Cultured Burkitt cells were examined by immunofluorescence, autoradiography, and electron microscopy in an effort to identify the stainable cells with those harboring herpes-type virus particles. Immediately after a 2-hr pulse of (3)H-thymidine, from 30 to 60% of the cells revealed heavy nuclear labeling. In most cases the grains were evenly dispersed, but in about 3 to 5% the grains showed a focal distribution and occasionally they extended into the cytoplasm. Such nuclear foci were rarely seen at 8 hr after the pulse. When the analysis was restricted to preselected immunofluorescent cells, up to 80% showed label at 8 hr and cytoplasmic grains were prominent. To reduce cellular deoxyribonucleic acid (DNA) synthesis, cells were X-irradiated with 3,000 to 6,000 R, and the isotope pulse was applied 1, 4, or 7 days later. Whereas the total number of labeled cells decreased in roughly twofold steps at the respective intervals (from 40 to 10%), the incorporation of (3)H-thymidine into fluorescent cells was not affected by X irradiation. In each series, about 70% of the fluorescent cells contained label when they were examined at 24 and 48 hr after the pulse, whereas at 8 and 72 hr fewer were positive. At the earlier intervals, unlabeled fluorescent cells most likely represented cells which had completed viral DNA synthesis prior to the pulse; at the later intervals, unlabeled fluorescent cells were probably cells which commenced viral replication after the pulse. These data support the conclusion that the immunofluorescent cells are the ones which harbor virus, and also confirm the expectation that the virus is a DNA virus from a member of the herpes group. This conclusion was firmly established by sectioning and electron microscopic examination of individual fluorescent cells, all of which contained numerous virus particles, whereas the nonstained cells prepared in a similar manner were free of them.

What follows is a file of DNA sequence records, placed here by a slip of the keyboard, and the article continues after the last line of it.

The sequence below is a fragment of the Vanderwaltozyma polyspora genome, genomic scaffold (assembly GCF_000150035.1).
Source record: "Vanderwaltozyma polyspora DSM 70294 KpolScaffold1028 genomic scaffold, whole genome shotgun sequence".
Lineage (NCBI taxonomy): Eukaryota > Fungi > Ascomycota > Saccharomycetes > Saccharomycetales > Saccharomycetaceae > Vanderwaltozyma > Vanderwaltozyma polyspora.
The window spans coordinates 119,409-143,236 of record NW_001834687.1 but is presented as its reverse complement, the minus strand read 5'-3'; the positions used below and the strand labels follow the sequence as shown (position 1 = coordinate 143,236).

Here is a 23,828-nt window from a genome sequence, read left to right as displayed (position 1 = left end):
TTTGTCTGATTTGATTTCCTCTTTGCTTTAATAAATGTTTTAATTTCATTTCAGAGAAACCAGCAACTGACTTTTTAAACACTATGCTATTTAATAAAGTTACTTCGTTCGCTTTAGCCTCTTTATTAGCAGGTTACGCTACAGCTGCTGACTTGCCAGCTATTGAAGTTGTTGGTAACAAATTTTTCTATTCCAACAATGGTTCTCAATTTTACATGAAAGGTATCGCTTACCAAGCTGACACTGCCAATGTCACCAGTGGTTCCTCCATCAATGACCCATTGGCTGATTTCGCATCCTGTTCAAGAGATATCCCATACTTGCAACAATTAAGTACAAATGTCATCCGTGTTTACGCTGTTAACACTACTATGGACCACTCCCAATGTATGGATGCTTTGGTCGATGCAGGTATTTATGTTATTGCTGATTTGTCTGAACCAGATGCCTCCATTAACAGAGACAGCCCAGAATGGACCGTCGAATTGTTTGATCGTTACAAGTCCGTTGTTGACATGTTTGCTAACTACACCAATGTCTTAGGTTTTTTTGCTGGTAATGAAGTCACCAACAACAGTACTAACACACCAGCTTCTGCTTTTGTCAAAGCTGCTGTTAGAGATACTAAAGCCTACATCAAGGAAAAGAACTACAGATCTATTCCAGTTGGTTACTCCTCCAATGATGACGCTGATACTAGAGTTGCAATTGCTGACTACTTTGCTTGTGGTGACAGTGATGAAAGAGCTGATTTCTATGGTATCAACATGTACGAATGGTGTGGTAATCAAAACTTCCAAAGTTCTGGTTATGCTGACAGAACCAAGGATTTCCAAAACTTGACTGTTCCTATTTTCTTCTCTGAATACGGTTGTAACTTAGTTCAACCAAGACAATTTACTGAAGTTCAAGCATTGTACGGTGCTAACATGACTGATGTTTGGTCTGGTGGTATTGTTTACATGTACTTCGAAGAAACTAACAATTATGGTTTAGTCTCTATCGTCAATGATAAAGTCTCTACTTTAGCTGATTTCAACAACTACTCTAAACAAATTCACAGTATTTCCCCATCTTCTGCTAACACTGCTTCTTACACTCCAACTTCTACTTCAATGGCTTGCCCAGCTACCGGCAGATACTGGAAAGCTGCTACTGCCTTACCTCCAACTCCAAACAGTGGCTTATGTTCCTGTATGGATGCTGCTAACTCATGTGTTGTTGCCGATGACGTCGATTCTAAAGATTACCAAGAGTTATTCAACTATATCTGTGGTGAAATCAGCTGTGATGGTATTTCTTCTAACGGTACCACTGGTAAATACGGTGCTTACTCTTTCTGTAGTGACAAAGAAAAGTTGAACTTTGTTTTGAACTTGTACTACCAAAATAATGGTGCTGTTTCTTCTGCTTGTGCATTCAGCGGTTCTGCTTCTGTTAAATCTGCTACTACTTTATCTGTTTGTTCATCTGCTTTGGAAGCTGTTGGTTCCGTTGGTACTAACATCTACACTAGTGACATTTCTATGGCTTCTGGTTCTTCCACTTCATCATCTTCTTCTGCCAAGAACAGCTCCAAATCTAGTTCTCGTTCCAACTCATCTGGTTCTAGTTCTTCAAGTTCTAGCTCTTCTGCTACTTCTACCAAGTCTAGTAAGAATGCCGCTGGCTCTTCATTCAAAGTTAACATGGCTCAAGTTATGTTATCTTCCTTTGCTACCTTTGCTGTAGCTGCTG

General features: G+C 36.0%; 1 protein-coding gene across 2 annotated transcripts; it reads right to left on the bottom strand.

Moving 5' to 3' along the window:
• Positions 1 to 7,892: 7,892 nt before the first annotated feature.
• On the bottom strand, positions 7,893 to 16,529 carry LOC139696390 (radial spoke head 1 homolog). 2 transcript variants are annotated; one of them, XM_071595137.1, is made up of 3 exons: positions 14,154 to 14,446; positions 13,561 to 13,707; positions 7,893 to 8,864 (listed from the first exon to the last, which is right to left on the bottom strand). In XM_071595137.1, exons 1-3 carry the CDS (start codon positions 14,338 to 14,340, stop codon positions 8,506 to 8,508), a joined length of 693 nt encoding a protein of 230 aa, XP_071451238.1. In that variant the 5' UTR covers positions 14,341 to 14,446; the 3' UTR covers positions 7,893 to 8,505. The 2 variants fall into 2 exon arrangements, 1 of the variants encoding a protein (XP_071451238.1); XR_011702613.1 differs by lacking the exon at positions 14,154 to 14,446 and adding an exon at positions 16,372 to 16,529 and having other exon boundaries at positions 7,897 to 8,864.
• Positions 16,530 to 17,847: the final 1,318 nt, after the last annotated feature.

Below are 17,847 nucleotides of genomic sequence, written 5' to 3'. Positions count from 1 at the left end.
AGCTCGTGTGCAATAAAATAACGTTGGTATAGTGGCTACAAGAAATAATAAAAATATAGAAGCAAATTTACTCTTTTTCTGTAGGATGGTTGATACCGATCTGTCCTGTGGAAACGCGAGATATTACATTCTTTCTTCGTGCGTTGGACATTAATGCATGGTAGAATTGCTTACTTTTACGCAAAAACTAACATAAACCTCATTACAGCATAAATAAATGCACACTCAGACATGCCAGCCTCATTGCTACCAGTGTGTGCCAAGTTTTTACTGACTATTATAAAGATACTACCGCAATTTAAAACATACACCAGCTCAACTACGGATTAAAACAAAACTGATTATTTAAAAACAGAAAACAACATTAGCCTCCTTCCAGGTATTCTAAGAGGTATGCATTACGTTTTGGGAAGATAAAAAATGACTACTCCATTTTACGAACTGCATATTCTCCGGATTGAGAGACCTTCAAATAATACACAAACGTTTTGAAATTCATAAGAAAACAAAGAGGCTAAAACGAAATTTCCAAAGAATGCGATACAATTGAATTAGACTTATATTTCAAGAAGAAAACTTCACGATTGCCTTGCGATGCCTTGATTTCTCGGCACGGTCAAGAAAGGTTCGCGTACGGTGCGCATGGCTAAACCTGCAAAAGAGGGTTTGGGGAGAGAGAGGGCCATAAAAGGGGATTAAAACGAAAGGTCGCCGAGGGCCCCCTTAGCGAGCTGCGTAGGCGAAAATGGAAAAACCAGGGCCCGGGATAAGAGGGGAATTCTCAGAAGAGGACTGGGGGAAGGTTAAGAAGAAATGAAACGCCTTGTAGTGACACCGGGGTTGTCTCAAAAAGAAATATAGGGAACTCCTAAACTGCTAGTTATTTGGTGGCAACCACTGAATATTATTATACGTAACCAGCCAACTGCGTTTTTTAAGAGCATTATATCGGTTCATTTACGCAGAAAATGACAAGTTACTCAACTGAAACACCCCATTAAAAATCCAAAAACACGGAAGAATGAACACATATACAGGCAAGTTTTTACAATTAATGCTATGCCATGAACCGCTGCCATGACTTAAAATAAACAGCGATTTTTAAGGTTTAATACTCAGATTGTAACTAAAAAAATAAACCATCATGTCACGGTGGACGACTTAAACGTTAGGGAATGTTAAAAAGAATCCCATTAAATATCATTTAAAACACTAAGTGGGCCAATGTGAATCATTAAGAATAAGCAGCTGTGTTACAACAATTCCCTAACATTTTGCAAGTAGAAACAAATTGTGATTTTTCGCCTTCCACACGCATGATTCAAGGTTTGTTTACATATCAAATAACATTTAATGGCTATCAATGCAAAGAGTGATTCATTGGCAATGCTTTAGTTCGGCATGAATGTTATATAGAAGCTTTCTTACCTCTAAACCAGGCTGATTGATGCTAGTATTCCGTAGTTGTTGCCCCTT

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Journal article published